Pediatrician Yadira Caraveo, the daughter of Mexican immigrants, seeks to conquer a new, crucial, and “diverse” Latino district in Colorado for the Democrats and also become the first Latina woman in the US Congress from that state.
Caraveo, who won the candidacy on Tuesday with the support of more than 70% of the delegates in the Colorado Democratic Party Assembly, is currently a state legislator, with a platform to help workers, farmers, and undocumented immigrants.
“As the daughter of immigrants, raised on my father’s construction worker salary, I know the value of hard work,” Caraveo said.
“This is the time for our voices, those Colorado worker voices that were ignored for so long, to be heard in Washington,” said the first Latina woman to run for a federal seat in Colorado.
Without the need for primaries, Caraveo, 41, automatically won the Democratic ticket to run for the newly created District 8, a large area north of Denver with significant growth in the Latino vote over the last decade.
For now, the only Latinos who have represented Colorado in Congress are John Salazar, who in 2004 was elected to the federal House of Representatives, and Ken Salazar, his brother, who won a seat in the Senate in the same elections.
“I am grateful for the outpouring of support from my family, friends, and neighbors throughout Congressional District 8. Our grassroots coalition in this district is widespread, diverse, and getting stronger every day,” Caraveo said.
“As a pediatrician serving patients in District 8, I know the system is no longer working for too many families. As a state legislator, I’ve worked hard to help working families across Colorado solve many of those problems. But there’s so much more.” work to be done,” he added.
Congressional District 8 was created in 2021 in response to Colorado’s population growth over the past decade, as reflected in the 2020 Census. It encompasses Adams, Larimer, and Weld counties, and today nearly 40% of area residents identify as Hispanics. By comparison, in Denver Hispanics makeup 33% of the population.
The area is considered key by both Democrats and Republicans to win a majority in the House of Representatives in the November elections.
And its importance could manifest itself in the 2024 presidential election, tipping the balance of the state towards one party or another.
The now-former President Donald Trump, of the Republican Party, won the vote of the residents of the area in the 2016 campaign, while the current Democratic president, Joe Biden, conquered his electorate in 2020.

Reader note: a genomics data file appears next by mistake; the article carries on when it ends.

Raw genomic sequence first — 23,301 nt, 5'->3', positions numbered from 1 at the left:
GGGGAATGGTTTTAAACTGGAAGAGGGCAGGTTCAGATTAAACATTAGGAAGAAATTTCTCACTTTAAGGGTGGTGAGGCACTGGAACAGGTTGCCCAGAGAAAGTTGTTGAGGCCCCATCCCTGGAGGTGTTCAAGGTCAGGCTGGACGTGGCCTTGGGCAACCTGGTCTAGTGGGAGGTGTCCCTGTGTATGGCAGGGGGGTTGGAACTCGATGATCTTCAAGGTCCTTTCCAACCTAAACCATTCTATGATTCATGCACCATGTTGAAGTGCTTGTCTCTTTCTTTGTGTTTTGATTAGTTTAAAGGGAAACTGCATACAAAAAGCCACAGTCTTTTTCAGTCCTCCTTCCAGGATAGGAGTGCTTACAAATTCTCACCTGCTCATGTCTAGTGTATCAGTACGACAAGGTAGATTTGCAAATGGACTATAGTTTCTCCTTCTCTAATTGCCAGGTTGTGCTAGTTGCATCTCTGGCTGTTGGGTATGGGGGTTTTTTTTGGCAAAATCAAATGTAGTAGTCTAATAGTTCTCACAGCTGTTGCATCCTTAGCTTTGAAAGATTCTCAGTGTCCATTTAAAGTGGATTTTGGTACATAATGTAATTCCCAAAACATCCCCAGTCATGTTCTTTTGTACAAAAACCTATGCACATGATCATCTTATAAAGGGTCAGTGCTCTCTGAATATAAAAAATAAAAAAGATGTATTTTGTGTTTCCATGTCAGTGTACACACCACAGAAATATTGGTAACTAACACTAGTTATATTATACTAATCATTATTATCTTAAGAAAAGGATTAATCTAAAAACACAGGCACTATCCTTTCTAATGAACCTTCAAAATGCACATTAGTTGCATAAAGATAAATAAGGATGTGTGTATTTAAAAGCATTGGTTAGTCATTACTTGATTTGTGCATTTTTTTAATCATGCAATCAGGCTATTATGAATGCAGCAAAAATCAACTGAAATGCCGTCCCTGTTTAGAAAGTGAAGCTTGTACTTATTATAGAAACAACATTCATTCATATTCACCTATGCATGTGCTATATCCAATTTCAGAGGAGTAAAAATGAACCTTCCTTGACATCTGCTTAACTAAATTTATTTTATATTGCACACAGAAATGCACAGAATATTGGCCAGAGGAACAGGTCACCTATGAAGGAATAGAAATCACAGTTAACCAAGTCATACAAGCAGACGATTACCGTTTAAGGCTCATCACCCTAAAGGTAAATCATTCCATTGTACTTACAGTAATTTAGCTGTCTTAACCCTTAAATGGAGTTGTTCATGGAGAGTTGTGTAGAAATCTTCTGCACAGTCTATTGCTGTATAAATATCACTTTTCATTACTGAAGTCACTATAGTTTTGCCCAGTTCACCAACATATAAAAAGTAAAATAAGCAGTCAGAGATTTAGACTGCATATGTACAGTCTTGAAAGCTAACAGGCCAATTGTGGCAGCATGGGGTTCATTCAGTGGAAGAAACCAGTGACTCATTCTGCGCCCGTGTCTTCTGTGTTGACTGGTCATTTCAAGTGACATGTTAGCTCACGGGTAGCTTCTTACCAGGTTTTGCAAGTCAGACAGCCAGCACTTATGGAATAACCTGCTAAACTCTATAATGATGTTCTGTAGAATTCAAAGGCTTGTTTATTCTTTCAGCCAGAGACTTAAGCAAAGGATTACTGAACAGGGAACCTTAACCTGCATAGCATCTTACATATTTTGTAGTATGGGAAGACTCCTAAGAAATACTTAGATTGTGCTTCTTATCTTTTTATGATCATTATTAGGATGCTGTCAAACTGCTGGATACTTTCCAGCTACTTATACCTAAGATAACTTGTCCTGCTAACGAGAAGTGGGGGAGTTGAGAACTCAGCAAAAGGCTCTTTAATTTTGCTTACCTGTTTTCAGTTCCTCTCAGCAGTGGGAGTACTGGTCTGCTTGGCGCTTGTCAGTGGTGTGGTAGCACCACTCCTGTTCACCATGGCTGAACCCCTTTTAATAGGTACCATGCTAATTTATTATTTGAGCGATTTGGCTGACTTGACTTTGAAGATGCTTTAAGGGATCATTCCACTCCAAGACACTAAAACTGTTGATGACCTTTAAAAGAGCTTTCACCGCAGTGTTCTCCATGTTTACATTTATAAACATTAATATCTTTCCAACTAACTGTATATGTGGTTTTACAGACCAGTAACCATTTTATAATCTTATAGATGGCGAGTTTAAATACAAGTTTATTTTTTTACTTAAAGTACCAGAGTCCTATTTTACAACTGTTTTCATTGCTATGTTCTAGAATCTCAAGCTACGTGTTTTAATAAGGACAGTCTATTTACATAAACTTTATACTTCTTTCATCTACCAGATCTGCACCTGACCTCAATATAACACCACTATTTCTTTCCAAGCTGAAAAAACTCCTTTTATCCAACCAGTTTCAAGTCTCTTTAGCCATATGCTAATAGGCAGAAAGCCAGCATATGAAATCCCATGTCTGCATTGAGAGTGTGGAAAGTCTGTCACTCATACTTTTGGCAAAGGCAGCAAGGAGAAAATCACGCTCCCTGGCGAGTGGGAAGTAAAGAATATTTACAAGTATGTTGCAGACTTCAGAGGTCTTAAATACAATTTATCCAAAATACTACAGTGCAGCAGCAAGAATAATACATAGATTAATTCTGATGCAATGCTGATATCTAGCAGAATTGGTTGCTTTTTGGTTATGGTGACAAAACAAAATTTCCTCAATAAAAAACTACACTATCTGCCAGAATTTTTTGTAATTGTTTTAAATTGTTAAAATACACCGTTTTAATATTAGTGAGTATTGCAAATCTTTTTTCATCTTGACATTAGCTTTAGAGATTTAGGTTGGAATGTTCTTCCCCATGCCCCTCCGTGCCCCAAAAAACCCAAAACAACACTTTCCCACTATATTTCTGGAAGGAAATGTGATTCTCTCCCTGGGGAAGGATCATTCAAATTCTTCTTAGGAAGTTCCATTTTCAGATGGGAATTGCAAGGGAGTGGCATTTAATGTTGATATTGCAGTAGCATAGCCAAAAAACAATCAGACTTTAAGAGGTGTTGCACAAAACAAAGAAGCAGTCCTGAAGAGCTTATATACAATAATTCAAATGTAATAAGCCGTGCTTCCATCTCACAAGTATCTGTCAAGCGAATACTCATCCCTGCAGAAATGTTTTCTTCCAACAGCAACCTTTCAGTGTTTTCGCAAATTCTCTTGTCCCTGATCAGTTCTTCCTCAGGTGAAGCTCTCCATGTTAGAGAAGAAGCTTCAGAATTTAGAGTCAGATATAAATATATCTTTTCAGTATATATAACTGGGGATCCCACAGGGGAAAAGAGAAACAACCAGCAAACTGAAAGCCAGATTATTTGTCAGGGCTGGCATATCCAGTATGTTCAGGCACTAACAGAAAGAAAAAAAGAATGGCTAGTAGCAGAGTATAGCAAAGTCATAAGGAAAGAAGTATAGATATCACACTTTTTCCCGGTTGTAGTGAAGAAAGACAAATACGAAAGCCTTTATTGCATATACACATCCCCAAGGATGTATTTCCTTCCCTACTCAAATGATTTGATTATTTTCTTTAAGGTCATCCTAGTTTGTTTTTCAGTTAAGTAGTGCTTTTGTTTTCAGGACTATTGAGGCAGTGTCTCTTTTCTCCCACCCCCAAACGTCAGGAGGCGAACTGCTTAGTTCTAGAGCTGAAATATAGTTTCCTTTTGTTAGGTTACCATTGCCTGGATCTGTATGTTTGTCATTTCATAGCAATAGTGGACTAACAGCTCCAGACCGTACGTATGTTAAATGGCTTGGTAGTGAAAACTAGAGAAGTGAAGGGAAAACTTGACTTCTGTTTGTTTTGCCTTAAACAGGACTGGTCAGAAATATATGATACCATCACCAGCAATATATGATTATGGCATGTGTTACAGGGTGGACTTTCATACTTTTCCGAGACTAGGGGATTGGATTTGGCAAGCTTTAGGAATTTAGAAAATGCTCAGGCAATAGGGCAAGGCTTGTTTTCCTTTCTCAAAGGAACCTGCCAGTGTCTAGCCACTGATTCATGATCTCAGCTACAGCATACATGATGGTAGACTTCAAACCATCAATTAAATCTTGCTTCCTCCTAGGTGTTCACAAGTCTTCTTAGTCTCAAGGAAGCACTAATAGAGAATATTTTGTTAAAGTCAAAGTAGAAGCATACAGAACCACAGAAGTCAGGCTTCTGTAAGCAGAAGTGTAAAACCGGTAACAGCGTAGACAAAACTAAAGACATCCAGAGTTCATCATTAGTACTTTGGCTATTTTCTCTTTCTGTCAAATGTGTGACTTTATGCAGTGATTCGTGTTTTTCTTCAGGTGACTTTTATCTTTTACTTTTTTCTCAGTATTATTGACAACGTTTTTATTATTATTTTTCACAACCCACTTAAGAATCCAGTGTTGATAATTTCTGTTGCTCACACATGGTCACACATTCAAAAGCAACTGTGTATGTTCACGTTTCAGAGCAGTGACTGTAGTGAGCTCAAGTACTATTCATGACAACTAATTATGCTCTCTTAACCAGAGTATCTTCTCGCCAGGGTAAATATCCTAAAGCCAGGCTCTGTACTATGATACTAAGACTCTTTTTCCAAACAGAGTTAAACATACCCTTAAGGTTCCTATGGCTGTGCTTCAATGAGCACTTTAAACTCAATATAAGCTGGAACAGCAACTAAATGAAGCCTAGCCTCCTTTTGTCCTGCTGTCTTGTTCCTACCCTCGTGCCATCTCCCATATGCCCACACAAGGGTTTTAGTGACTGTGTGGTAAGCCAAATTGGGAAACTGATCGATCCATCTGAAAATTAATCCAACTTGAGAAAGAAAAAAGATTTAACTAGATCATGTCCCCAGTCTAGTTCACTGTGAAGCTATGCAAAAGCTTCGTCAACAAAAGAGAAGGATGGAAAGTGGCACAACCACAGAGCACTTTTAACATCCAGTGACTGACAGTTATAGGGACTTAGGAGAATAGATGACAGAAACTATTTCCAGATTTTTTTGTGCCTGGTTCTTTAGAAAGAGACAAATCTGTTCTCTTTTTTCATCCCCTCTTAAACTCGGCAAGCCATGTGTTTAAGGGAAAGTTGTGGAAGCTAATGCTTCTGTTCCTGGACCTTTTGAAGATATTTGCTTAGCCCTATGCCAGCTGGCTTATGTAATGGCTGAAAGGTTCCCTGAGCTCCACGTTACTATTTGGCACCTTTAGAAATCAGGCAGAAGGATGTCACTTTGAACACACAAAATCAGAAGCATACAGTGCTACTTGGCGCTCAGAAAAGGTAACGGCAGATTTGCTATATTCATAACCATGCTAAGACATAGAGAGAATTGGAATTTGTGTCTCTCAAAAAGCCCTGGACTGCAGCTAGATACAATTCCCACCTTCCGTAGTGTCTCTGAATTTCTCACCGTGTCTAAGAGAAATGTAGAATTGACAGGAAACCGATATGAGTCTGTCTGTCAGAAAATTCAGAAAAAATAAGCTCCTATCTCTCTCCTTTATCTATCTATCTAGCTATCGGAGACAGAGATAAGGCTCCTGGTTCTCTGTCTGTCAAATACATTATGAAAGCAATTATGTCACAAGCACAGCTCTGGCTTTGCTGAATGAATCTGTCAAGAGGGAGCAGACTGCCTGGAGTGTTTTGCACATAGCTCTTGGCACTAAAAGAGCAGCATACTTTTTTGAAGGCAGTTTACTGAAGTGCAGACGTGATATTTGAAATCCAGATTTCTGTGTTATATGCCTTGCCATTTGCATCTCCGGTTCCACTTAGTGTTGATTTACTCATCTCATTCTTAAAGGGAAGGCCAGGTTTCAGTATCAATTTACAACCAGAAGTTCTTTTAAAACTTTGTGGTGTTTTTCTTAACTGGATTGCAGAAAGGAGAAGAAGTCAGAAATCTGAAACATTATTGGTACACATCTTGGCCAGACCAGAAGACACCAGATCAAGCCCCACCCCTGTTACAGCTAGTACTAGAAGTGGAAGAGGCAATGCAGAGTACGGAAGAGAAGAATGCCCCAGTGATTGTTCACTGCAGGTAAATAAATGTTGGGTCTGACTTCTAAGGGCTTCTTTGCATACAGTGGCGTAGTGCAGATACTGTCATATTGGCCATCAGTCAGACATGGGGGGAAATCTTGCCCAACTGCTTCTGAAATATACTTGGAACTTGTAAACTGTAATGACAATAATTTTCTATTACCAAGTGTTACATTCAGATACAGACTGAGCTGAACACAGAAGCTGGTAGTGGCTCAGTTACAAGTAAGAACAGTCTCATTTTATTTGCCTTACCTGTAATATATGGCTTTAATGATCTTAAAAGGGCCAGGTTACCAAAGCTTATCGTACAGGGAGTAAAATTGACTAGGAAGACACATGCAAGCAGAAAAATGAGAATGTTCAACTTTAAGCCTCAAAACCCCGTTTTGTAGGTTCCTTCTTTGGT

Since it obtained statehood in 1876, Colorado has voted overwhelmingly for Republican candidates, although in the last four presidential elections it has opted for the Democrats.
According to a report by the National Association of Latino Elected and Appointed Officials (NALEO), more than 280,000 Latino voters in Colorado are expected to vote in November, an increase of 8.9% compared to the 2018 elections and 29, 4% since the 2014 elections.
Additionally, 10.9% of Colorado voters are expected to be Latino, a similar proportion to Latino voters in the state in both 2018 and 2014.
FROM MEDICINE TO POLITICS
Caraveo completed his medical studies at Regis University (private, in Denver) and then at the University of Colorado School of Medicine. In 2008 he began his political career by participating in Barack Obama’s presidential campaign (2009-2017). And in 2018 she was elected as a representative from Colorado’s 31st District.
In the state Legislature, he successfully promoted a law for undocumented immigrants to have access to reproductive health services and another to protect the right of agricultural workers to have adequate security measures in their places of employment.
“Our coalition will ensure that working families have a representative in Washington who will stand up for them, and not someone who stands up for just a few powerful people,” he declared.
Despite the strong Latino presence in District 8, its success is not assured in a historically rural and conservative area, in which four Republicans are already vying for their party’s candidacy. Lori Saine, current Weld County Commissioner and self-described “far-right,” leads that list of candidates with 72% support in early polls.
In this context, Caraveo invited “to grow our coalition between now and the November elections so that, working together, we can create a better future for working families and for our children.